The Insect and the Image
Visualizing Nature in Early Modern Europe, 1500-1700
Publication Year: 2011
Once considered marginal members of the animal world (at best) or vile and offensive creatures (at worst), insects saw a remarkable uptick in their status during the early Renaissance. This quickened interest was primarily manifested in visual images—in illuminated manuscripts, still life paintings, the decorative arts, embroidery, textile design, and cabinets of curiosity. In The Insect and the Image, Janice Neri explores the ways in which such imagery defined the insect as a proper subject of study for Europeans of the early modern period.
It was not until the sixteenth century that insects began to appear as the sole focus of paintings and drawings—as isolated objects, or specimens, against a blank background. The artists and other image makers Neri discusses deployed this “specimen logic” and so associated themselves with a mode of picturing in which the ability to create a highly detailed image was a sign of artistic talent and a keenly observant eye. The Insect and the Image shows how specimen logic both reflected and advanced a particular understanding of the natural world—an understanding that, in turn, supported the commodification of nature that was central to global trade and commerce during the early modern era.
Revealing how sixteenth- and seventeenth-century artists and image makers shaped ideas of the natural world, Neri’s work enhances our knowledge of the convergence of art, science, and commerce today.
Published by: University of Minnesota Press
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Introduction: Specimen Logic
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In 1475 a woodcut illustration of insects appeared in Konrad von Megenberg’s Buch der Natur, the earliest natural history book in the German language (Figure I.1). By present-day standards of scientific illustration, and more importantly by the image-making standards that would be established by the end of the sixteenth century, this woodcut image can only be ...
I. Insects as Objects and Insects as Subjects: Establishing Conventions for Illustrating Insects
1. Joris Hoefnagel’s Imaginary Insects: Inventing an Artistic Identity
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During the late fifteenth and early sixteenth centuries, insects emerged as objects of study for artists, naturalists, and other practitioners as part of the rising interest in classifying, collecting, and representing the natural world in early modern Europe. The Flemish artist Joris Hoefnagel (1542–1601), whose exquisite miniatures were much sought after by northern and central ...
2. Cutting and Pasting Nature into Print: Ulisse Aldrovandi’s and Thomas Moffet’s Images of Insects
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During the last quarter of the sixteenth century, insects were a rich subject around which the many and varied interests of naturalists, physicians, artists, and other practitioners coalesced. It was during these years that two naturalists, working separately, began assembling the materials that would lead to two major publications on insects. Ulisse Aldrovandi’s ...
3. Suitable for Framing: Insects in Early Still Life Paintings
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As I described in chapters 1 and 2, insects emerged as new subject matter during the 1580s and 1590s for European artists and naturalists in courtly, academic, and medical contexts. In this chapter I examine representations of insects in European still life painting from circa 1590 to 1620 and the establishment of insects as subject matter during the formative period of ...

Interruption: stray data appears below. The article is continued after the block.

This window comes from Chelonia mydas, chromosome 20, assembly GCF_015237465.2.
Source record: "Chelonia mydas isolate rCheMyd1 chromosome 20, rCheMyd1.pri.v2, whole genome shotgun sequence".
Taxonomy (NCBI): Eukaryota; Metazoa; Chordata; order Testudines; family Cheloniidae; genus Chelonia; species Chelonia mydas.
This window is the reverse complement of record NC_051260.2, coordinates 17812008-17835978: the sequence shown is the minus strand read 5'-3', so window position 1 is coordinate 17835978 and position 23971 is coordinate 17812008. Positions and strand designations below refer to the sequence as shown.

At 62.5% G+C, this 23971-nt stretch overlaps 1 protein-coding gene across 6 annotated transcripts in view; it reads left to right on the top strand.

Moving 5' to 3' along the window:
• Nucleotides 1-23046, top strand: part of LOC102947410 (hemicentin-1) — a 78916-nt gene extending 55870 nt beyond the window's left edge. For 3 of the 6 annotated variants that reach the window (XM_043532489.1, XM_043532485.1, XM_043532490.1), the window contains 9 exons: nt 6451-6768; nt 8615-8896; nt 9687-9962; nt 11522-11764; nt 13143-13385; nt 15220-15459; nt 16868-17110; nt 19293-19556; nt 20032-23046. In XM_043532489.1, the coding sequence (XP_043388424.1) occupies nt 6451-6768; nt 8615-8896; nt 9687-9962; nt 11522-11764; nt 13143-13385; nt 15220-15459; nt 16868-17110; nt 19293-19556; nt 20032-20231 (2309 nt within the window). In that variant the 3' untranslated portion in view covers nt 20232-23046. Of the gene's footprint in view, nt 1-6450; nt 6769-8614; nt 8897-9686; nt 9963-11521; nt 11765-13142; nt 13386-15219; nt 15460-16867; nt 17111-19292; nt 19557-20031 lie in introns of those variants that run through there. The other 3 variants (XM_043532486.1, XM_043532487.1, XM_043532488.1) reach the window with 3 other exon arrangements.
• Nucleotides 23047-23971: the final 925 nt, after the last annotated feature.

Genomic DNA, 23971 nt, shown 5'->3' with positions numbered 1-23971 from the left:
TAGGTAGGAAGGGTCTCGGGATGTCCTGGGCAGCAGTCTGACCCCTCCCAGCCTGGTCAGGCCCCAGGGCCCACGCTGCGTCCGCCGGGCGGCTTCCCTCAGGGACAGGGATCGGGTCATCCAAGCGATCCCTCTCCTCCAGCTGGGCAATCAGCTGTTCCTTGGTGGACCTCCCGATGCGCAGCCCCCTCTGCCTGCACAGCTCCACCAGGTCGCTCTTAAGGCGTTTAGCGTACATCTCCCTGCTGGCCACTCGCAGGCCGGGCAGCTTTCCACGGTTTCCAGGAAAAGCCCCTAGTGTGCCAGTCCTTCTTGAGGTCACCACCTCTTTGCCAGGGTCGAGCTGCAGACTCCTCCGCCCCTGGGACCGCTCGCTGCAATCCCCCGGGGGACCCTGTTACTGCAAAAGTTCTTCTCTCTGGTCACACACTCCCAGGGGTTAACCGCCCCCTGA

II. New Worlds and New Selves
4. Between Observation and Image: Representations of Insects in Robert Hooke’s Micrographia
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The English polymath Robert Hooke (1635–1703) can be credited with a number of mathematical and mechanical inventions, including originating the term “cell” in biology and composing the equation describing elasticity known as Hooke’s Law. But it is Hooke’s Micrographia, published in London in 1665, that is considered a landmark in the history of scientific ...
5. Stitches, Specimens, and Pictures: Maria Sibylla Merian and the Processing of the Natural World
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By all accounts, including those written during her own lifetime, Maria Sibylla Merian was a remarkable woman who led an extraordinary life. Born in Frankfurt, Germany, in 1647 into the eminent artistic and publishing family of Matthäus Merian the Elder, Maria Sibylla demonstrated an early passion and talent for the subjects that would come to dominate her ...
Conclusion: Discipline and Specimenize
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In this book I have traced the development of the insect as subject matter and the use of insects by artists and other practitioners to construct professional personae through making, circulating, and displaying insects as three-dimensional objects and as two-dimensional images. When the insect emerged as a subject of interest in the sixteenth century, Joris Hoefnagel ...
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My investigation of the networks of artists, naturalists, collectors, and other practitioners who made up the world of insect illustration in early modern Europe has been made possible by the encouragement, support, and assistance of an equally diverse and intellectually stimulating network of scholars and friends. I am grateful to George and Linda Bauer for their ...
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Page Count: 280
Publication Year: 2011